Columbia university. carlo deviti/shutterstock

In the early days of the pandemic, many were calling on university administrators to increase annual endowment spend rates, which are typically 4–5% of the value of a university’s endowments, to plug budget gaps and provide emergency student support.

As it turns out, some officials seem to have done just that, if by a small margin. Back in February, the National Association of College and University Business Officers found that the average annual endowment spending rate increased from 4.36% in 2019 to 4.59% for the fiscal year July 1, 2019–June 30, 2020.

We should take this data point with two pinches of salt. First, it only applies to a three-month stretch (March–June 2020) coinciding with the pandemic. And while the figure was an increase over the previous fiscal year, it probably disappointed experts like Paul F. Campos, a law professor at the University of Colorado, who argued that affluent schools should boost payout rates to as high as 8%.

This debate first took place at a time when the stock market was in freefall. Needless to say, conditions have improved since then. The median return at U.S. colleges for the last fiscal year was 27% and 34% for endowments with more than $500 million of assets, enabling administrators and advancement officials to breathe a sigh of relief after a tumultuous and anxiety-ridden 2020. In fact, for a change, fundraisers didn’t need to lift a finger. The magic of compounded interest did all the work, presenting officials with a different kind of challenge—how to allocate their massive windfalls beyond paying down pandemic-incurred costs.

Some playbooks are beginning to emerge. Washington University in St. Louis announced it would earmark $1 billion in earnings toward financial aid after its endowment realized a 65% gain in fiscal year 2021, growing its total by around $6 billion. Amherst College eliminated legacy admissions after officials concluded that its surging endowment could help them withstand any short-term decreases in donations from aggrieved alumni funders whose children will no longer have an edge in the admissions process.

In December, Howard University announced staff pay raises for 2022, noting that its “endowment and financial posture continues to improve, positioning it to implement this latest round of pay increases.”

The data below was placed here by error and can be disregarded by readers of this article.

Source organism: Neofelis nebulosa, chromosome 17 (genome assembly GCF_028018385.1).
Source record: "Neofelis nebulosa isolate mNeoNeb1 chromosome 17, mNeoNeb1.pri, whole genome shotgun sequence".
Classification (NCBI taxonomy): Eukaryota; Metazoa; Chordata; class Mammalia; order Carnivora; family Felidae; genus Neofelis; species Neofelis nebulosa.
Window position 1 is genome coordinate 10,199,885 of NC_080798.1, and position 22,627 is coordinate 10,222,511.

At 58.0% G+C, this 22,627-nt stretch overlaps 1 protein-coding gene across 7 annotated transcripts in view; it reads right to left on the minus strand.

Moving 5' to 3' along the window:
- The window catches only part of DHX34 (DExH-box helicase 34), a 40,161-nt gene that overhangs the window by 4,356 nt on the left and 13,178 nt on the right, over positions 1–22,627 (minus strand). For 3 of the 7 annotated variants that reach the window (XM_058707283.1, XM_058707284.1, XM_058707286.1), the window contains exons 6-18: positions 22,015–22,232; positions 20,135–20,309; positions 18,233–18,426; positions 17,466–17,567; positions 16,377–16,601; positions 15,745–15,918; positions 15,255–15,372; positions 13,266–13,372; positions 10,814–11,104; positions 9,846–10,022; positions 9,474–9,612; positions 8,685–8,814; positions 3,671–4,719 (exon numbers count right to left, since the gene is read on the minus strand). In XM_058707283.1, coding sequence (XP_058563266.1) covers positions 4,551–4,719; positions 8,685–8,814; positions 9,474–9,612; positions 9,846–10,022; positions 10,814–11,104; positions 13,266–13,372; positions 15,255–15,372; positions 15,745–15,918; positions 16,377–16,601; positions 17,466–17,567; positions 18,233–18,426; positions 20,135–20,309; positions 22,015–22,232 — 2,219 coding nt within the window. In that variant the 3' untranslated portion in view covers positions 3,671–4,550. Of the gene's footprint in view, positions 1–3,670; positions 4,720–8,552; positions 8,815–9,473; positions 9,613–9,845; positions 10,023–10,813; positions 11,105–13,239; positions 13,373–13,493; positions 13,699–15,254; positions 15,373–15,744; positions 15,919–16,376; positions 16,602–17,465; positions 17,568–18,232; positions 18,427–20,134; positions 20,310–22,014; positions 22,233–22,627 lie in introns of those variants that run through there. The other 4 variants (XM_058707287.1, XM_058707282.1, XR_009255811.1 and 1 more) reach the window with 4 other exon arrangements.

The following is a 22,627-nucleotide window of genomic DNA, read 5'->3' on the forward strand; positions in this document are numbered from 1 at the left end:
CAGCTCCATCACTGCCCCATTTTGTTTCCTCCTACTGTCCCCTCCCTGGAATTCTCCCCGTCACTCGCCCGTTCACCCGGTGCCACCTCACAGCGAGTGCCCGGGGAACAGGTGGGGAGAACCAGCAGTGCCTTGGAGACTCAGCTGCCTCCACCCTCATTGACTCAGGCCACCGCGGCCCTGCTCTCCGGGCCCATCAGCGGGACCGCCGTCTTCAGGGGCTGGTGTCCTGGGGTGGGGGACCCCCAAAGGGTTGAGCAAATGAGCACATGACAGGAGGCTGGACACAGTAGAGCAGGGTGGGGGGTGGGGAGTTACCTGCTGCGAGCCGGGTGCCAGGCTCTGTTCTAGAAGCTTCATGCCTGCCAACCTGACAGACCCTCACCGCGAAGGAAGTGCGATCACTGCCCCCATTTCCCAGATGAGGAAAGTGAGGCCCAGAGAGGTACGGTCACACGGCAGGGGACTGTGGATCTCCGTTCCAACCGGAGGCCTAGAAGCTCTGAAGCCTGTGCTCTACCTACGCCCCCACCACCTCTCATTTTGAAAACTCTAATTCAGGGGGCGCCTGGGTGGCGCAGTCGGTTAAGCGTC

At this point, it’s worth remembering that the debate around what to do with huge endowment returns applies to a limited number of institutions. According to the American Council on Education, only 62 institutions—that’s 1.6% of all colleges and universities—have endowments exceeding $1 billion. Of these, 46 were private and 16 were public.

And therein lies the bigger problem, says The American Prospect’s Alexander Sammon. “Few institutions have exposed the absurdity of our COVID-era inequality more aggressively than the country’s elite private university systems, which, not unlike the country’s cabal of centibillionaires, have entered a runaway-train phase of capital accumulation,” he wrote. “There’s simply nothing that these institutions can do to meaningfully spend down that total, without investing in assets that appreciate in value (aside from, of course, making tuition free, paying workers well, massively expanding enrollment, and submitting themselves to heavy taxation, all of which seems to be off the table).”

Sammon’s argument may sound familiar. Long before the pandemic struck, experts noted that universities could afford to boost their spending rates. Now it’s 2022, and endowments are substantially larger. While a higher endowment balance means administrators will distribute more than the previous year, it also gives officials more flexibility to up their payout rates. Given the market’s stunning run, will flush administrators nudge their distribution rates up a fraction of a percentage point or two? Past behavior suggests we shouldn’t hold our breath.